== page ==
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We All Want Impossible Things By Catherine Newm...

MW: My mom was and is gorgeous, like your mom. She had all the designer clothes. I always thought she was just so beautiful, and it seemed to me that she always did things the right way. My family was very loving and progressive, but there were a lot of aspects of their adult life that I just never questioned. I naturally fell close to the tree, and that suited me. It never occurred to me as a kid that I could crawl a little farther away if I wanted to and still be okay.

We All Want Impossible Things by Catherine Newm...

MW: I think my first introduction to you was Waiting for Birdy. Someone recommended your book to me when I was pregnant. It was one of two or three narrative accounts of young motherhood that I read during that period, and I\u2019m not going to say what the other one was, because I didn\u2019t like it as much as yours. I loved Waiting for Birdy. I was charmed, and I hope this isn\u2019t weird, but I sort of aspired to strike the chord as a parent that I saw you striking in that book, which a very, like, polyphonic chord. It was in no way a record of \u2018perfect\u2019 parenthood, but here was a loving family, a playful family, quick to laugh, intuitive, nerdy, informed without being anxious or hovering, all these things. Did you always know you wanted to be a parent?

CN: [Laughs.] There is some sex in my novel, which my daughter Birdy read, and she loved it. The best character in the novel is very closely based on her. I was writing it during the pandemic, and Birdy is just the funniest person to live with. It\u2019s just nonstop her saying crazy, really funny things. And the novel is filled with that unfolding in real life \u2013 Birdy coming in and saying some ridiculous thing. And then Ben, my older child, is like, I don\u2019t really want to read about Mama having sex. Because there IS some sex in it. And Birdy was like, Well, it\u2019s fiction, Ben. It\u2019s just fiction. It\u2019s not about Mama having sex. But it kind of secretly is.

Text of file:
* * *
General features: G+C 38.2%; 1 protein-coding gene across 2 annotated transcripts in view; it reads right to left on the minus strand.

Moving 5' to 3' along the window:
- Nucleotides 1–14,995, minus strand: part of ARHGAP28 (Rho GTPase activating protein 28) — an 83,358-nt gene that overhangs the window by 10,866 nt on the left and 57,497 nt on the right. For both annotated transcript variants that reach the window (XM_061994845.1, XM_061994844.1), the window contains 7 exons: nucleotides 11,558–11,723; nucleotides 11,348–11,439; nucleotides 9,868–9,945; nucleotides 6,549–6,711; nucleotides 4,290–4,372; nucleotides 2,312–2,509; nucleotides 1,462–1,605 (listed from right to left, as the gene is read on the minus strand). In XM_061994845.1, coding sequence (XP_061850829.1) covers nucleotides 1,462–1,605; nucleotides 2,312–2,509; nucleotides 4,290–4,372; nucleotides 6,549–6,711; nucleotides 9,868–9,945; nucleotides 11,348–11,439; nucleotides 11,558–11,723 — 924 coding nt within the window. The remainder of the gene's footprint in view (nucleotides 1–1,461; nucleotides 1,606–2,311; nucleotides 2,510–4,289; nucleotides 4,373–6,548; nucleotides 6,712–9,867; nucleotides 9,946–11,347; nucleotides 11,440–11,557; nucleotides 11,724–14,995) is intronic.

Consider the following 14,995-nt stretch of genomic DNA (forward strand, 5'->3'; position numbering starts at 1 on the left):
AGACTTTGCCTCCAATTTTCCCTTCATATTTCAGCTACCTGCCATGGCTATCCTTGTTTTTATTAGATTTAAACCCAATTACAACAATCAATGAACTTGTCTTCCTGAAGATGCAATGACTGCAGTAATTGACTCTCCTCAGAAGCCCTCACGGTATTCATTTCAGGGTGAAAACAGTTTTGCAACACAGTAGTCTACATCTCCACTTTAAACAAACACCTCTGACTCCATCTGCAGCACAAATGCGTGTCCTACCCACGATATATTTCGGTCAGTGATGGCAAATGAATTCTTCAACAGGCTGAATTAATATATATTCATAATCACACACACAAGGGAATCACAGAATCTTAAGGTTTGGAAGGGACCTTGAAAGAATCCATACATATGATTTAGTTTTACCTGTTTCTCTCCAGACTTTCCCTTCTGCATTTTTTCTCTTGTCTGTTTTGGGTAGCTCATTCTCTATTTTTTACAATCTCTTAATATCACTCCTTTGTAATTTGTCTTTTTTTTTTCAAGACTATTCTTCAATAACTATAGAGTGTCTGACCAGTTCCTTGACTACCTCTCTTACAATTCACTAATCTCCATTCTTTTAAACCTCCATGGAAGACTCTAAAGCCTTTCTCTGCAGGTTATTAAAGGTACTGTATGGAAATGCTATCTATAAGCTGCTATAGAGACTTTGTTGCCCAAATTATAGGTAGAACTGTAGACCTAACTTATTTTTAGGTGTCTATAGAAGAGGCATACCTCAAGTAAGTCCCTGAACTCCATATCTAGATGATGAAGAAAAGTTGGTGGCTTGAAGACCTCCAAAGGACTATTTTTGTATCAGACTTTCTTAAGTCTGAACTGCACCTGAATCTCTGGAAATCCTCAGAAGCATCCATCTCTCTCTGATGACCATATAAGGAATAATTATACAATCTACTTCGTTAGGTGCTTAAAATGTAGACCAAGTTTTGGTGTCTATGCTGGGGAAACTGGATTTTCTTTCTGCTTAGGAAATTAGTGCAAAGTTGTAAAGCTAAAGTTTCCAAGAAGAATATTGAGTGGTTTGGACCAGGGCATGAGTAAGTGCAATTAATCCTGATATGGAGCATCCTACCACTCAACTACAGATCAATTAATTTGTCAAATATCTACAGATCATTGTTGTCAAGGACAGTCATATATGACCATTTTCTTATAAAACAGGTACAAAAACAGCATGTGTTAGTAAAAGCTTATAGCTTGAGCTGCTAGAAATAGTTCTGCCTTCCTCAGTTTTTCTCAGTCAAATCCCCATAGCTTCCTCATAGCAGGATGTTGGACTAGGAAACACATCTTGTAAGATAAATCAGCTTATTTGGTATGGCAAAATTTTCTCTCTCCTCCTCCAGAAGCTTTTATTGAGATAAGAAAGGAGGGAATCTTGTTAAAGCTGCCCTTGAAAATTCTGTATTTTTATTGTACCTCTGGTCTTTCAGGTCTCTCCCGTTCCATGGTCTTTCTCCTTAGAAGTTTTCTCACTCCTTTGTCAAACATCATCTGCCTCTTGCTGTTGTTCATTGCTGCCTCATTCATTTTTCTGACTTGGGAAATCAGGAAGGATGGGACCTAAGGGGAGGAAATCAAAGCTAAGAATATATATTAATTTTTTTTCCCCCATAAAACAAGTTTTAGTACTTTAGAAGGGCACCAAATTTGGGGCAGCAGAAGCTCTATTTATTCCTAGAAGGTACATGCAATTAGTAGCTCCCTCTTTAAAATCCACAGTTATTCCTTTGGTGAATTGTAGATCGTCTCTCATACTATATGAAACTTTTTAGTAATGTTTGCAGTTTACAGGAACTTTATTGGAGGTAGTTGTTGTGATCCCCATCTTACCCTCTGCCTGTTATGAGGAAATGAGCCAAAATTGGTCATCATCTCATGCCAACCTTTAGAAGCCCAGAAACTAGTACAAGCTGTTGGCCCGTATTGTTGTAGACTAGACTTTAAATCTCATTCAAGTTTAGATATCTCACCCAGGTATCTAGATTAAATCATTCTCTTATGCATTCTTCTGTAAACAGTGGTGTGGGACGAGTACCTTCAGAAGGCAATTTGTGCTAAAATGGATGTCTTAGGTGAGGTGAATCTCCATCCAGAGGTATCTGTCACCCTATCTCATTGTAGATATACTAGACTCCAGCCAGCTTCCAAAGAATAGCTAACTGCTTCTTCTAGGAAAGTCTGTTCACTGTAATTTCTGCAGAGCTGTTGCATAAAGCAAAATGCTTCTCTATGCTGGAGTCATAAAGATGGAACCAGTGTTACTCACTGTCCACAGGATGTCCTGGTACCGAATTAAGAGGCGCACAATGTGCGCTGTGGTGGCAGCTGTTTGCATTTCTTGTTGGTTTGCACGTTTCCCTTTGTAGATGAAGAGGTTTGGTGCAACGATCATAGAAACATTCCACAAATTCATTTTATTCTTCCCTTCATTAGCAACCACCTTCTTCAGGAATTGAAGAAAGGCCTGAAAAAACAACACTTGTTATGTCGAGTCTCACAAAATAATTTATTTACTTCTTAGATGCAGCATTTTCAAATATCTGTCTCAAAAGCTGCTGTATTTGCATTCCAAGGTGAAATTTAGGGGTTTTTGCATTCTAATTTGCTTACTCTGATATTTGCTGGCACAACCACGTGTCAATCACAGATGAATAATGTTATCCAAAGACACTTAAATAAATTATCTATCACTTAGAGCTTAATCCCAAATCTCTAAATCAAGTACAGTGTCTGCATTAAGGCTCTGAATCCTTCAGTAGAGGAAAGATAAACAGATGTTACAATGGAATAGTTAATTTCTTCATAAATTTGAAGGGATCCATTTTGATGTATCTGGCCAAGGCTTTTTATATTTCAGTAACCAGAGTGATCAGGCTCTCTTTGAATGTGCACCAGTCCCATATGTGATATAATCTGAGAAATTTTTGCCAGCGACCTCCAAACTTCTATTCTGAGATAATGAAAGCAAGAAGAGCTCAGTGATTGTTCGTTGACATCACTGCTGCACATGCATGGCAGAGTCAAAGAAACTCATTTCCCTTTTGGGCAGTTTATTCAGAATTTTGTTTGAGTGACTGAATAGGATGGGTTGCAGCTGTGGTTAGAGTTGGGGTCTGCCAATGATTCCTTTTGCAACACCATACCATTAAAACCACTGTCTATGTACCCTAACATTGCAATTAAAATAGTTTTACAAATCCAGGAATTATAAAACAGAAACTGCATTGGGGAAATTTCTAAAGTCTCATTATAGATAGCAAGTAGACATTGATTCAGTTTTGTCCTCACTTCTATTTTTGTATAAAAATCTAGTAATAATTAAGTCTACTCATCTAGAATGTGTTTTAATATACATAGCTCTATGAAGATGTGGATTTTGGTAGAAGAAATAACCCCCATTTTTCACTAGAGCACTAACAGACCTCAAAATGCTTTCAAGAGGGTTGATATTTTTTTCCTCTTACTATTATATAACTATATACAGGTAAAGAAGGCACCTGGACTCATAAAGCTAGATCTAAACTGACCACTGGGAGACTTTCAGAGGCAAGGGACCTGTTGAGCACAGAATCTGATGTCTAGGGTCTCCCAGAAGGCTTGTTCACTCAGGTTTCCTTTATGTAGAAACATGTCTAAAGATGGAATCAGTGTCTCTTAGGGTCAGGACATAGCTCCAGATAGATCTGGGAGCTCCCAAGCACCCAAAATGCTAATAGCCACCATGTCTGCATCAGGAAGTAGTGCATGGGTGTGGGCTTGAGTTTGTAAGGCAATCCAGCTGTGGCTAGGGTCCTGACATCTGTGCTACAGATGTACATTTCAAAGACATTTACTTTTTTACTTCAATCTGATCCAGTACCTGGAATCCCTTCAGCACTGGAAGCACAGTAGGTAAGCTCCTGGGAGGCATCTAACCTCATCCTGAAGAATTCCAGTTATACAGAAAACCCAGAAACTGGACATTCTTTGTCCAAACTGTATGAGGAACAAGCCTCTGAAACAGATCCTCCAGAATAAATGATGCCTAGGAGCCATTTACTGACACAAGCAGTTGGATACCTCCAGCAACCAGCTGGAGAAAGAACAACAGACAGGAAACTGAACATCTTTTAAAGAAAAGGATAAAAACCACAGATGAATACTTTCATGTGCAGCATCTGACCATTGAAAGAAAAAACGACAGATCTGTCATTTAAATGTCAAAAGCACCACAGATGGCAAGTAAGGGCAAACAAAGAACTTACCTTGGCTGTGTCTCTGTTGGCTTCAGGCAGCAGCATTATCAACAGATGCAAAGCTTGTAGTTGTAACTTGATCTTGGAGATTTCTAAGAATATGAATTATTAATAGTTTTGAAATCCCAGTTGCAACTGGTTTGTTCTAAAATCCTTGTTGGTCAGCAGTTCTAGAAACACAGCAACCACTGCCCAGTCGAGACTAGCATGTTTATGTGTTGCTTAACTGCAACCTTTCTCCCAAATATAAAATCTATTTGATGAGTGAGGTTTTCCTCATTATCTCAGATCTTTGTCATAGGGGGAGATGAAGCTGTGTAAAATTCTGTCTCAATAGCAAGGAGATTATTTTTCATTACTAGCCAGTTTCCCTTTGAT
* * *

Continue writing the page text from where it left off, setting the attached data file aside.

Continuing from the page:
CN: The story I tell about it is a true story. Birdy is the kind of person who, if she feels like you\u2019re going to start explaining something to her, she loses her mind. She gets so irritated. She does not want to be explained to. Now she\u2019s a teenager who is exactly like that still. At some point, I was like, Hey, Grandma and Grandpa are coming. Can you sweep the kitchen floor for me, please? And she said, I'm happy to do that. I don't know how to, and I don't want you to talk to me about it. And I was like, You're impossible and annoying, and I don't know how this is gonna happen. But because of that experience, I went to the library and said, Give me your book that\u2019s, like, a huge photo-illustrated guide to chores, for kids. Can I check that out? And they were like, That\u2019s not a thing. So I pitched my publisher the great big chores book for kids. This is literally what it was called: The Great Big Chores Book for Kids. I wanted it to be this thick [holds her fingers apart], and I wanted each chore to be accompanied by a multi-step photo essay with tons of closeups: the dustpan braced on the floor, the little strip of dust after you sweep it into the pan, the hand cupped under the counter that the crumbs are going into. I will continue to insist that this book should exist. My publisher was like, That's the least fun idea we've ever been pitched.

CN: Not to be overly deep, but I\u2019ve always thought, raising Ben and Birdy, you\u2019re human and you\u2019re a parent, and you do a million things wrong. We\u2019ve apologized. It\u2019s all fine. But what we\u2019ve always hoped is that we don\u2019t leave them with these really deep holes that other people need to shovel into for their whole lives. You know when you meet people who have such deep holes \u2013 and you\u2019re in it, you\u2019ll shovel for a while, or forever, depending on your commitment to that person. But it\u2019s so much work, and it asks so much. I think about that, and I want to not give my children these giant emotional holes. Because when someone doesn\u2019t have [a giant emotional hole] and you share things with them, they don\u2019t need to take what you\u2019ve shared and stuff it into their hole. Like, if you share information with someone and they don\u2019t respond the way you hope, that\u2019s someone who\u2019s taking the information and trying to stuff it into their hole. But if they don\u2019t have a big deep hole, they don\u2019t need to do that. 041b061a72


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